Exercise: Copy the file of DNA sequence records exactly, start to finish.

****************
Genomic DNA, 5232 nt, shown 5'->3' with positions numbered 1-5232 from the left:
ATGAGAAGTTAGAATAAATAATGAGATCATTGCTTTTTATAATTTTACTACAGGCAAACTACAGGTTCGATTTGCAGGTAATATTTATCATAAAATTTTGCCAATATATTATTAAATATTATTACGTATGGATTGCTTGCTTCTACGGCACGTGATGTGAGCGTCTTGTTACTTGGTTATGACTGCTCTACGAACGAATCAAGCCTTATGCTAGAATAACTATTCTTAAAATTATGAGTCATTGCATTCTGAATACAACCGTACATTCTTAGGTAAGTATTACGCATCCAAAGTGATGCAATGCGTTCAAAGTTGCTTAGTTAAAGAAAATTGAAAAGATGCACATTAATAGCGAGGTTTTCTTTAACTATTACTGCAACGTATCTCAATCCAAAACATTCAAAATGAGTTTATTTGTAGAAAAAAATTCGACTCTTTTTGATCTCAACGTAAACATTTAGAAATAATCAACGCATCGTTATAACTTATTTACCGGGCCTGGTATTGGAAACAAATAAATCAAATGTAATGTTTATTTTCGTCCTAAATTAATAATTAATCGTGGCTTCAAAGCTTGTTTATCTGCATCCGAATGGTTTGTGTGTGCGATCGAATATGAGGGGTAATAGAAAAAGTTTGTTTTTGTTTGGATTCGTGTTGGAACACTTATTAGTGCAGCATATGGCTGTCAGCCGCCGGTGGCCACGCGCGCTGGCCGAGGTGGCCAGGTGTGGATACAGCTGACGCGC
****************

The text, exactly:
Genomic DNA, 5232 nt, shown 5'->3' with positions numbered 1-5232 from the left:
ATGAGAAGTTAGAATAAATAATGAGATCATTGCTTTTTATAATTTTACTACAGGCAAACTACAGGTTCGATTTGCAGGTAATATTTATCATAAAATTTTGCCAATATATTATTAAATATTATTACGTATGGATTGCTTGCTTCTACGGCACGTGATGTGAGCGTCTTGTTACTTGGTTATGACTGCTCTACGAACGAATCAAGCCTTATGCTAGAATAACTATTCTTAAAATTATGAGTCATTGCATTCTGAATACAACCGTACATTCTTAGGTAAGTATTACGCATCCAAAGTGATGCAATGCGTTCAAAGTTGCTTAGTTAAAGAAAATTGAAAAGATGCACATTAATAGCGAGGTTTTCTTTAACTATTACTGCAACGTATCTCAATCCAAAACATTCAAAATGAGTTTATTTGTAGAAAAAAATTCGACTCTTTTTGATCTCAACGTAAACATTTAGAAATAATCAACGCATCGTTATAACTTATTTACCGGGCCTGGTATTGGAAACAAATAAATCAAATGTAATGTTTATTTTCGTCCTAAATTAATAATTAATCGTGGCTTCAAAGCTTGTTTATCTGCATCCGAATGGTTTGTGTGTGCGATCGAATATGAGGGGTAATAGAAAAAGTTTGTTTTTGTTTGGATTCGTGTTGGAACACTTATTAGTGCAGCATATGGCTGTCAGCCGCCGGTGGCCACGCGCGCTGGCCGAGGTGGCCAGGTGTGGATACAGCTGACGCGC